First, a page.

Yeah. And again, speaking as holistic herbalists in the way we practice, 95% of the time the herbs are there to provide support, to provide assistance, to provide maybe some gentle stimulation to help the body do what it was already trying to do in the first place. And you know, for a little more on that idea, check out episode 75 of the pod where we talked about foundational health strategies and evolution’s expected inputs. And that was a lot about this aspect of holistic herbalism, where there are things that the body expects or that evolution had in mind, I guess you could say as we were going along. What we mean is that there were aspects of the way that we lived as humans for the first couple of million years that our species was on the planet. And our physiology developed in that environment with physical forces and nutritional inputs that are vastly different from what we have now. And getting closer to that is a way to prevent a lot of the modern illnesses, a lot of the diseases of modernity. And herbs can really help us to do that, because herbs are wild. And herbs are, in a lot of ways, closer to our ancient way of living.

Katja (29:51):
Yeah. Also I have no idea how you remember all the things we ever talked about on podcasts, but you always do this. And I’m like, how do you remember that? Like I don’t remember what we talked about last time.

Ryn (30:04):
Well, okay, I didn’t know the episode number off the top of my head. I had to look it up.

Back to the Question: There are No Herbs For Diseases

Katja (30:08):
Yeah, but you remembered that we talked about it at all. Okay. Well anyway. Alright. So back to the original question. I honestly, I have no idea whether I would give codonopsis to somebody who has leukemia. I cannot answer that question.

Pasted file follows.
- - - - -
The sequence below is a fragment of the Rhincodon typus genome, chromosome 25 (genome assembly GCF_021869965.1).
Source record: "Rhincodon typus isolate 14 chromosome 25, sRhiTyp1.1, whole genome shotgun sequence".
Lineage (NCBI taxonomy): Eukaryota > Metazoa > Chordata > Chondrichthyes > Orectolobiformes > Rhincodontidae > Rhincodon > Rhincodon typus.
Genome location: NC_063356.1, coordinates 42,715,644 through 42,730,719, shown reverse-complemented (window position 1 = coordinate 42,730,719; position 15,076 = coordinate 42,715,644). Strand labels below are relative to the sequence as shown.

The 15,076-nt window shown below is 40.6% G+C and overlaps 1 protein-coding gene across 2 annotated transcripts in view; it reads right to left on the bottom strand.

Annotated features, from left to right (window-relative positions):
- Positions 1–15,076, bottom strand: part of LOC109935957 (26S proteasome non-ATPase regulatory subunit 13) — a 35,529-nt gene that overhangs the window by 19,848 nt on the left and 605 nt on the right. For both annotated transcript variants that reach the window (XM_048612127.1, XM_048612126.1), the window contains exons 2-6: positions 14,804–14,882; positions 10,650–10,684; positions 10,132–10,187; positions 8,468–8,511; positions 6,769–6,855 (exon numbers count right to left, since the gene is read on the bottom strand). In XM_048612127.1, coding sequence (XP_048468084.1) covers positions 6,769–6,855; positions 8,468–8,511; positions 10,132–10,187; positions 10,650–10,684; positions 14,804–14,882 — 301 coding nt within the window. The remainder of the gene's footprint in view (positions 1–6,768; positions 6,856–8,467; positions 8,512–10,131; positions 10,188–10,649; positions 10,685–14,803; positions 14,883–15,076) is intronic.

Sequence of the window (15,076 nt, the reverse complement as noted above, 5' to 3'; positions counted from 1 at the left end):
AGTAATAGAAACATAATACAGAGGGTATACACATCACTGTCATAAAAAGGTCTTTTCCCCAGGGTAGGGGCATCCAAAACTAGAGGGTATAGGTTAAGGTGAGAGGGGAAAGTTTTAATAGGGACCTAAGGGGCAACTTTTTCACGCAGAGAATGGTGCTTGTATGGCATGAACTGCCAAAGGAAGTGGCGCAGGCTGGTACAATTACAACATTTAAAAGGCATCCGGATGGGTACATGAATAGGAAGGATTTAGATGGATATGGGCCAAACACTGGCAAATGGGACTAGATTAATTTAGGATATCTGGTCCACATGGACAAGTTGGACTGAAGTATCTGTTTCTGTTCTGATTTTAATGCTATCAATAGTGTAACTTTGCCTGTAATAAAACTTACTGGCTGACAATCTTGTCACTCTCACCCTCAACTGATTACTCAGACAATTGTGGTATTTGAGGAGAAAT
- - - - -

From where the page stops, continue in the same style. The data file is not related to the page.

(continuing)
Ryn (30:23):
Right, because the word leukemia isn’t enough to answer that question.

Katja (30:26):

Ryn (30:28):
You would need to see the person and talk to them and get a whole story and figure out if there was…, Yeah.

Katja (30:32):
Yeah. There are no herbs for diseases, right? Because we grew up in this model, all the time, people are like, well, what’s a good herb for rheumatoid arthritis? What’s a good herb for whatever. And there are no herbs for rheumatoid arthritis. There are herbs for people who maybe have rheumatoid arthritis, but not everybody has it the same.

Ryn (30:55):
Yeah. I mean, what’s a good herb for somebody from Massachusetts? I don’t know. What’s going on for them today.

Katja (31:02):
Yeah. Even that you can’t say like, is it a person who is living downtown in Boston or is it a person who is living like in rural wherever western Mass. They don’t need the same herb. Yeah. So, the thing is that every body is different. And the other thing is that, now stay with me here. Stay with me. Diseases are made up, right? They’re not real. The word rheumatoid arthritis has no inherent meaning. Every diagnosis that we talk about, that is a code word. That is a specialized language.

Ryn (31:43):

Katja (31:45):
It’s shorthand. It was developed to describe certain sets of symptoms that the conventional medical world has collected together and called a particular disease state. But we could organize those symptoms differently. We could choose to focus on different symptoms. We could even look at the symptoms and assign them different types of meaning. So the system of conventional medicine has developed these words, these diagnostic words, that have meaning within that system. But they only really have meaning within that system. As soon as you get out of that system, and just that sentence alone is complex, right? The idea of coming out of that system.

Ryn (32:35):
Right. And whether it’s fully possible to do that or not. Like a large part of what I was thinking about when I was reading back through the notes here for this topic was that was that, you know, this model, the pharmaceutical model, primarily is the dominant paradigm for medicine in our culture. And anybody who grew up here, that shapes your expectations of what medicine is. How it works.

Katja (32:58):
What health is.

Ryn (32:58):